Are you looking for some Big Bend National Park camping? So are a lot of people. In 2021, about 581,000 people visited Big Bend National Park in Texas, a huge increase from the 393,000 visitors in 2020. Its 801,000 acres make it the 15th largest National Park in America. The archaeological and historical resources show how humans survived in this Chihuahuan Desert region.
With Big Bend National Park’s diverse landscapes and unique history, visitors can spend days or weeks exploring all that it offers. Big Bend National Park camping is a highlight of many outdoor enthusiasts’ adventures around the country.
If that’s you, you’re in luck. We have ten of the best spots for Big Bend National Park camping, from developed campgrounds to roadside campsites.
Table of contents
- Planning a Camping Trip to Big Bend National Park
- When Is the Best Time to Camp in Big Bend National Park?
- 10 Best Spots for Big Bend National Park Camping
- Which Big Bend National Park Camping Spot Is for You?
Planning a Camping Trip to Big Bend National Park
Big Bend National Park camping is worth adding to your bucket list. The deep canyons, high mountains, and arid desert mean you can experience all types of scenery. Plus, the National Park Service has deemed Big Bend National Park one of the best locations for stargazing due to its lack of light pollution.
According to the NPS, “The Natural Sounds and Night Skies Division of the National Park Service has determined that Big Bend has the darkest night skies of any national park in the lower 48 states.” Additionally, in 2012, it became an International Dark Sky Park.
The park has developed campgrounds, primitive roadside campsites, and backcountry camping opportunities. All roadside and backcountry camping requires a use permit that you can purchase at recreation.gov.
Big Bend National Park is known for its diverse landscapes and wildlife and its combination of cultures. Its remote location in far west Texas means you’ll need to pack everything you need because you can’t make a quick run into Walmart. So whether you’re RV camping or tent camping, double-check your packing list.
When Is the Best Time to Camp in Big Bend National Park?
The peak season for Big Bend National Park camping is January through April, but the park and campgrounds remain open year-round. You’ll have more moderate weather during the first four months.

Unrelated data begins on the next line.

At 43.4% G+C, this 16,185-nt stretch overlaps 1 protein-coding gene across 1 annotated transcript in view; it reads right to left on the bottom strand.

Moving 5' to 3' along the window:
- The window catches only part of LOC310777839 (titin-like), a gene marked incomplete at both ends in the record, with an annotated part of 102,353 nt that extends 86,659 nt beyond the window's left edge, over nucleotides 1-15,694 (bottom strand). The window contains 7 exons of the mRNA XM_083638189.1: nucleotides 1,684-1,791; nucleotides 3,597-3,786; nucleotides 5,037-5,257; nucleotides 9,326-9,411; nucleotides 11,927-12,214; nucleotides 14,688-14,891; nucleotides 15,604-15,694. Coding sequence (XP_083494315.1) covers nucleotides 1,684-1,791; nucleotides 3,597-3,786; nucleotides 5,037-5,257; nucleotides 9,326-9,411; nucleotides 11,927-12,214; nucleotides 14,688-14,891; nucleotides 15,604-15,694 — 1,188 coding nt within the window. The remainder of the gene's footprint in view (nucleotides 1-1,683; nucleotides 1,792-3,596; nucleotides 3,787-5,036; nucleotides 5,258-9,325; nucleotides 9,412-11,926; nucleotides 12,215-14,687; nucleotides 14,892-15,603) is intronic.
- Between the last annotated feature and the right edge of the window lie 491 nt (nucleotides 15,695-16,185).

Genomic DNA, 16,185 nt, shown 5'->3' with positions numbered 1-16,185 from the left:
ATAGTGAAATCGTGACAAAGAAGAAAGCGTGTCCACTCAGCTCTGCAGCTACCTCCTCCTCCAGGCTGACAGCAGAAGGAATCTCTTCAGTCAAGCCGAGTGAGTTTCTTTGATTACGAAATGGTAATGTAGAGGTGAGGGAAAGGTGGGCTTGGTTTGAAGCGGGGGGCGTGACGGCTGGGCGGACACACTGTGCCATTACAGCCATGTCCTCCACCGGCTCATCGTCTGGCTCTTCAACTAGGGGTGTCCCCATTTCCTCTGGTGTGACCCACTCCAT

You must get reservations for all National Park Service campgrounds at Big Bend, which you can do up to six months in advance. So regardless of what time you visit, make your plans early to book a site.
10 Best Spots for Big Bend National Park Camping
Below is the information for ten of the best spots for Big Bend National Park camping. Some require reservations, while others are first-come, first-served. You’ll need to get permits to camp in some of the backcountry locations, so do your research before your trip.
1. Chisos Basin Campground
Address: Window View Dr, Big Bend National Park, TX 79834
About: Views of Casa Grande and Emory Peak greet you at Chisos Basin Campground. But the narrow, winding road leading to the campground means not all travelers can experience the sunset through the popular “Window.”
Only RVs less than 24 ft long can make it. You have to purchase the $16 a night reservation fee online before arrival on recreation.gov.
Amenities: You have access to food storage lockers and trash collection. It also has a dump station and potable water. None of the 56 sites have hook-ups.
The best part of staying at Chisos Basin Campground is the location. The Window Trail, Boot Canyon Trail, and Chisos Basin Loop are all close by. The campground sits in the center of the national park at the bottom of the Chisos Mountains.
2. Rio Grande Village Campground
Address: Big Bend National Park, TX 79834 (20 miles east of park headquarters)
About: If you have a larger RV, the Rio Grande Village Campground is one of your only Big Bend National Park camping options. The paved roads lead to gravel campsites and grassy areas in between. It also has picnic tables and grills. It costs $16 a night, which you can pay online when you book a site.
Amenities: None of the 93 sites have hook-ups, but you can use food storage lockers and trash collection services. Additionally, it has a dump station, potable water, laundry facilities, and coin-operated showers.
The Rio Grande Village Campground, located along the banks of the Rio Grande, lies on the far eastern edge of Big Bend National Park. If you’re interested in crossing the border into Mexico, this is a great location.
Pro Tip: After exploring Big Bend, try out overlanding at these amazing spots to go overlanding in Texas.
3. Cottonwood Campground
Address: Big Bend National Park, TX 79834 (23 miles down Ross Maxwell Scenic Drive)
About: If you want to stay at a smaller campground, you can book at the Cottonwood Campground located in the far southwest end of Big Bend National Park. It’s one of the quietest areas because of its remote location. It has no cell phone reception or internet connectivity.
Amenities: The limited amenities include vault toilets, potable water, charcoal grills, food storage lockers, and trash collection. Additionally, the Castolon Visitor Center and Historic District lie adjacent to the campground and are worth visiting during your stay.
4. Rio Grande Village RV Park
Address: Big Bend National Park, TX 79834 (half a mile from Rio Grande Village Campground)